We stopped at a spring maybe ninety minutes into our trek, though I can't be sure of the time as I didn't checked my watch. There we rested, washing our hands and boots, posing for a few photos, singing a praise song, and taking in the beauty of God's creation. After about five minutes our break was over. Madre and Mercy headed up a shady path along a creek bed, but the little boy who met us earlier was urging us to take another way. I spoke with him, and trusted his judgment - he being from Tres Hermanos - but we had to follow our leaders because Mercy and Madre had been to the village before as well.
We went up the shady path, walking in the passage of the spring which previously refreshed us, and I quickly acknowledged that this was the most amazing trail I had ever hiked. The landscape was like something out of Indiana Jones or Conrad's Heart of Darkness. We were surrounded by 360 degrees of dense green, walking along slippery, mossy, creek-eroded bedrock, and serenaded by hundreds of phantom birds whose appearances we could only imagine. For maybe fifty yards along the path, we walked through a corridor of rock rising fifteen feet from the creek on each side. Deep, thin crevices had been cut into these walls where we imagined many animals might live. I was literally speechless. Regardless of whether anyone captured an image of this place, and I am unsure if anyone did, I will never forget it for as long as I live.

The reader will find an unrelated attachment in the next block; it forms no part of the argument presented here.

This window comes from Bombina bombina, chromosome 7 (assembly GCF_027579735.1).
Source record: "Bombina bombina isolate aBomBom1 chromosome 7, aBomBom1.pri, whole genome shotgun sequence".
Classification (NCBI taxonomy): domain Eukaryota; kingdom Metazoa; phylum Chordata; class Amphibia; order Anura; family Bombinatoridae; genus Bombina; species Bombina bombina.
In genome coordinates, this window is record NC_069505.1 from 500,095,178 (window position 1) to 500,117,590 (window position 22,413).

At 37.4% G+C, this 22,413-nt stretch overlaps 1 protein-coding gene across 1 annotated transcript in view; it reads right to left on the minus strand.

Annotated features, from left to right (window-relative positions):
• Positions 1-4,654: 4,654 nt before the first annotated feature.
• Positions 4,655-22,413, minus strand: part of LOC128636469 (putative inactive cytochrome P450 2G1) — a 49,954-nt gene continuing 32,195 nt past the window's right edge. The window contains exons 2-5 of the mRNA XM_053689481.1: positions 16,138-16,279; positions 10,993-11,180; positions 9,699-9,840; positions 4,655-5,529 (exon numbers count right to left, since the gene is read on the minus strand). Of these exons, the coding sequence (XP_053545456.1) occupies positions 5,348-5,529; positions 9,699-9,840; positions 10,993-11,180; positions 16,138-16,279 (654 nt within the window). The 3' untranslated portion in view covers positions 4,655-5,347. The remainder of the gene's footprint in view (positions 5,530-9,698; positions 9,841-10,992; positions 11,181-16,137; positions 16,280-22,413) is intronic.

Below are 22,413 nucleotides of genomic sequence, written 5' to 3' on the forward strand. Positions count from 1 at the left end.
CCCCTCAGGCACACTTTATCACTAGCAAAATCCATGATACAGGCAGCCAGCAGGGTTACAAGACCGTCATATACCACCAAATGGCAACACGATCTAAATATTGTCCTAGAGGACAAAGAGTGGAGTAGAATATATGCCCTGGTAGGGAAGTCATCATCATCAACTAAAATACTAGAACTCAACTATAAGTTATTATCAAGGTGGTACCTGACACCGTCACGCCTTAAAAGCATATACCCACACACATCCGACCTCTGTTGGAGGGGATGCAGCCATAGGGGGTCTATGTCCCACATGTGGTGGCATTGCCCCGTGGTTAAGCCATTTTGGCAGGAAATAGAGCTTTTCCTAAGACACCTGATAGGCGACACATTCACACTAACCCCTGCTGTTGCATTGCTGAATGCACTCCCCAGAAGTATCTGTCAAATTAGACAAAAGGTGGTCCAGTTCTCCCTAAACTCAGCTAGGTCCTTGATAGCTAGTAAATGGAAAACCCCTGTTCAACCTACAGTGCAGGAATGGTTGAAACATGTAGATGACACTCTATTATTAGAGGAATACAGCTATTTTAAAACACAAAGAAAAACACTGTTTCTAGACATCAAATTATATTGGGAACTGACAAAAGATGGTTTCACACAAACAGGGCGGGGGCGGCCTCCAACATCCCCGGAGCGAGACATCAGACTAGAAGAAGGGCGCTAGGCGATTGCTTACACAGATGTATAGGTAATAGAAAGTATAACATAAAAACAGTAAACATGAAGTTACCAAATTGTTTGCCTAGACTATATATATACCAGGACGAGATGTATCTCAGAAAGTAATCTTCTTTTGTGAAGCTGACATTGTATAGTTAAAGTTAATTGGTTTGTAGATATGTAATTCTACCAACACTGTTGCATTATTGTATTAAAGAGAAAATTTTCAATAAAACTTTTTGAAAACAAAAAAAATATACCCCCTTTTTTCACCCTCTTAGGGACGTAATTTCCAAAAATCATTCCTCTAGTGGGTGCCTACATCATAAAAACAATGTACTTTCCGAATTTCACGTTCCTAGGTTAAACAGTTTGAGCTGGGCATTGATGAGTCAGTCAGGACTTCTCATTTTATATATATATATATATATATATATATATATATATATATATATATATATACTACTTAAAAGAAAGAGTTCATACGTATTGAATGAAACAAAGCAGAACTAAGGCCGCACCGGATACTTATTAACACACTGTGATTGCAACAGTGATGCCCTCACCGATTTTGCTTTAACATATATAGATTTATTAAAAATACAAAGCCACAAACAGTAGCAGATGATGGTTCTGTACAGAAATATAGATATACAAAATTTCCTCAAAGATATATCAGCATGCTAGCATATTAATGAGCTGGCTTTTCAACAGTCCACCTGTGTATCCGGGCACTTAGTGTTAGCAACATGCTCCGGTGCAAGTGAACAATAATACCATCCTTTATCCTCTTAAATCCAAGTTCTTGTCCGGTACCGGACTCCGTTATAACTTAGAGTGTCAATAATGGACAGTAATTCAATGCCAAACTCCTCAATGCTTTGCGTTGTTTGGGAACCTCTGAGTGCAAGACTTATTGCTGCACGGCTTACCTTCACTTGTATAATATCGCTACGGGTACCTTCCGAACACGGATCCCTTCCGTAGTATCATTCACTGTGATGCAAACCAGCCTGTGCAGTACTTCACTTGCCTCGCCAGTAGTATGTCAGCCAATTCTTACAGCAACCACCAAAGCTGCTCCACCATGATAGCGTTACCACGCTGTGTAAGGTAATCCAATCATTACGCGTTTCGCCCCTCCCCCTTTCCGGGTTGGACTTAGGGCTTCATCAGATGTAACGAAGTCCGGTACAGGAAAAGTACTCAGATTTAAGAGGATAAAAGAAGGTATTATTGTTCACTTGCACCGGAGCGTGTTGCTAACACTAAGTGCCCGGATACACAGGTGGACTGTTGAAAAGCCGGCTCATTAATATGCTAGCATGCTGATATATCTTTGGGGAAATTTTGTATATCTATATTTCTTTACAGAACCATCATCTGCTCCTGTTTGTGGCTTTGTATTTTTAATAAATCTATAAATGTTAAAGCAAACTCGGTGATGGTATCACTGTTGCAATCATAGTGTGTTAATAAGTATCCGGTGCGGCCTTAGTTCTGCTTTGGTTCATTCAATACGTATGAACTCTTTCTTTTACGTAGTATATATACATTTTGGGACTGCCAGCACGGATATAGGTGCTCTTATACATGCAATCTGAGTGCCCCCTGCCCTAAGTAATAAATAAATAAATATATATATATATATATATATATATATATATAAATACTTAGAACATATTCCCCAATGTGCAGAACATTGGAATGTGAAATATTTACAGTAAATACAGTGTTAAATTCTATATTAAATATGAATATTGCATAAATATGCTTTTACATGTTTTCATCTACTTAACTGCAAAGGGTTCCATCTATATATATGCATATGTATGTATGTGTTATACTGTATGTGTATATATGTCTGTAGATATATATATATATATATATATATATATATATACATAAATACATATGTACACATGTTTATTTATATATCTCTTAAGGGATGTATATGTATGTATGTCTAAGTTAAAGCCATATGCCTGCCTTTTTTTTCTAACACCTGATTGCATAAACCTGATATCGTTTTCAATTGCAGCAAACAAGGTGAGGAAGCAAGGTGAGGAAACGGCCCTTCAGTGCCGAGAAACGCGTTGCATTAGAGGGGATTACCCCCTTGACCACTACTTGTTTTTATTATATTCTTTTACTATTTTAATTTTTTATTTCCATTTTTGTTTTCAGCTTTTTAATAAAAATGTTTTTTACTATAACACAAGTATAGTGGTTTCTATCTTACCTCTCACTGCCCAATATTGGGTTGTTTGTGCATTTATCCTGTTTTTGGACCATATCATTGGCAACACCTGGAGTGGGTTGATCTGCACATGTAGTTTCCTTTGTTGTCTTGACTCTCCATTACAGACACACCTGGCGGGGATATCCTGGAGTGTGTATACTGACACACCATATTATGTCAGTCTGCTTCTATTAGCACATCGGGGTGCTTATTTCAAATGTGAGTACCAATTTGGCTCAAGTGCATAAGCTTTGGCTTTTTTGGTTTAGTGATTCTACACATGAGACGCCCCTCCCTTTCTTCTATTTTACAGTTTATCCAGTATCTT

When we reached a small clearing, we realized that half of our group had followed the young boy. James and Kevin were not particularly happy with this, but when we approached a small house and the inhabitant informed us of our error, we knew that the others were in better shape than ourselves. We headed back down through the picturesque jungle, and while I thanked God for sending us the wrong way through such a beautiful place, I prayed that a flash flood wouldn't tear through the narrow passage and wipe us off the mountain!
We returned to the true path and followed in the bootprints of our teammates. Determined to reach the village and blessing the men who had lain the occasional log steps, we pressed on toward Tres Hermanos - for real this time. It was during this stretch that I received a tremendous blessing and challenge. God gave me two specific tasks before we left New York; I was to become more patient and less proud. Needless to say, the hike humbled all of us that day, but true humility includes not only being gracious for your own gifts and accepting your own limitations, but also acknowledging those of others. Throughout the course of our trip, each one of us was asked to use our individual gifts to serve the people of Ecuador, but also to help our teammates to overcome our weaknesses without expecting praise or recognition.